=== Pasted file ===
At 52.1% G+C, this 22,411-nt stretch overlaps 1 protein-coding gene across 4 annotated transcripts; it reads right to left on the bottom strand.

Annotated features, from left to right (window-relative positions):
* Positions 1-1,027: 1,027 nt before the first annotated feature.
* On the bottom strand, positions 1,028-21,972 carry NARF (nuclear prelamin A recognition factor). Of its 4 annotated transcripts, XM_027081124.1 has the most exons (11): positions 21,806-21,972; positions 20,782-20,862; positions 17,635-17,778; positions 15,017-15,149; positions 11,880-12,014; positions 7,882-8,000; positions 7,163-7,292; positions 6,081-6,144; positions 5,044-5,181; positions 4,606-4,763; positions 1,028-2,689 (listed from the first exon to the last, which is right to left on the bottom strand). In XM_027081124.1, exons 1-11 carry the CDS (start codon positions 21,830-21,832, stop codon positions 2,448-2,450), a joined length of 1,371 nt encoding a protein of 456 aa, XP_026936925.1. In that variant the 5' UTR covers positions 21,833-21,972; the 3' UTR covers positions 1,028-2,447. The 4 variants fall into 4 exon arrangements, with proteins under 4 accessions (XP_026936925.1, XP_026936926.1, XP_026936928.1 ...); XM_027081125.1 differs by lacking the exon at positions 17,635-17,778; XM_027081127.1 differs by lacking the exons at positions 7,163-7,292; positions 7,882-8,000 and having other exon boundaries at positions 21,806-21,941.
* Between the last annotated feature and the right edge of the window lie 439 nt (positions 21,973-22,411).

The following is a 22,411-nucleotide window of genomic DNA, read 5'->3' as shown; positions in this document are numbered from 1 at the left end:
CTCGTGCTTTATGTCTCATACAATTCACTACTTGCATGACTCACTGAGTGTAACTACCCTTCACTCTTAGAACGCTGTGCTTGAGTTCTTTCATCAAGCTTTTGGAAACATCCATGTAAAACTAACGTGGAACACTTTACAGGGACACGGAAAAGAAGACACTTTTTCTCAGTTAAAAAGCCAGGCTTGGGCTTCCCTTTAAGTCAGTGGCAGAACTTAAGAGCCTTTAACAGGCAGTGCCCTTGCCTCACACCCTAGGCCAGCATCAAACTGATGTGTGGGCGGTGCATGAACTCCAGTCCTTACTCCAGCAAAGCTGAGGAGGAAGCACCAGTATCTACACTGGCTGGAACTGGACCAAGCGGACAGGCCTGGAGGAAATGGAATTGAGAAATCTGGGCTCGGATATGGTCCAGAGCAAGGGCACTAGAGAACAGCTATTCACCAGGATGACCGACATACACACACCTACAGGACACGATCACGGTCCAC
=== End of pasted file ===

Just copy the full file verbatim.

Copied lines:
At 52.1% G+C, this 22,411-nt stretch overlaps 1 protein-coding gene across 4 annotated transcripts; it reads right to left on the bottom strand.

Annotated features, from left to right (window-relative positions):
* Positions 1-1,027: 1,027 nt before the first annotated feature.
* On the bottom strand, positions 1,028-21,972 carry NARF (nuclear prelamin A recognition factor). Of its 4 annotated transcripts, XM_027081124.1 has the most exons (11): positions 21,806-21,972; positions 20,782-20,862; positions 17,635-17,778; positions 15,017-15,149; positions 11,880-12,014; positions 7,882-8,000; positions 7,163-7,292; positions 6,081-6,144; positions 5,044-5,181; positions 4,606-4,763; positions 1,028-2,689 (listed from the first exon to the last, which is right to left on the bottom strand). In XM_027081124.1, exons 1-11 carry the CDS (start codon positions 21,830-21,832, stop codon positions 2,448-2,450), a joined length of 1,371 nt encoding a protein of 456 aa, XP_026936925.1. In that variant the 5' UTR covers positions 21,833-21,972; the 3' UTR covers positions 1,028-2,447. The 4 variants fall into 4 exon arrangements, with proteins under 4 accessions (XP_026936925.1, XP_026936926.1, XP_026936928.1 ...); XM_027081125.1 differs by lacking the exon at positions 17,635-17,778; XM_027081127.1 differs by lacking the exons at positions 7,163-7,292; positions 7,882-8,000 and having other exon boundaries at positions 21,806-21,941.
* Between the last annotated feature and the right edge of the window lie 439 nt (positions 21,973-22,411).

The following is a 22,411-nucleotide window of genomic DNA, read 5'->3' as shown; positions in this document are numbered from 1 at the left end:
CTCGTGCTTTATGTCTCATACAATTCACTACTTGCATGACTCACTGAGTGTAACTACCCTTCACTCTTAGAACGCTGTGCTTGAGTTCTTTCATCAAGCTTTTGGAAACATCCATGTAAAACTAACGTGGAACACTTTACAGGGACACGGAAAAGAAGACACTTTTTCTCAGTTAAAAAGCCAGGCTTGGGCTTCCCTTTAAGTCAGTGGCAGAACTTAAGAGCCTTTAACAGGCAGTGCCCTTGCCTCACACCCTAGGCCAGCATCAAACTGATGTGTGGGCGGTGCATGAACTCCAGTCCTTACTCCAGCAAAGCTGAGGAGGAAGCACCAGTATCTACACTGGCTGGAACTGGACCAAGCGGACAGGCCTGGAGGAAATGGAATTGAGAAATCTGGGCTCGGATATGGTCCAGAGCAAGGGCACTAGAGAACAGCTATTCACCAGGATGACCGACATACACACACCTACAGGACACGATCACGGTCCAC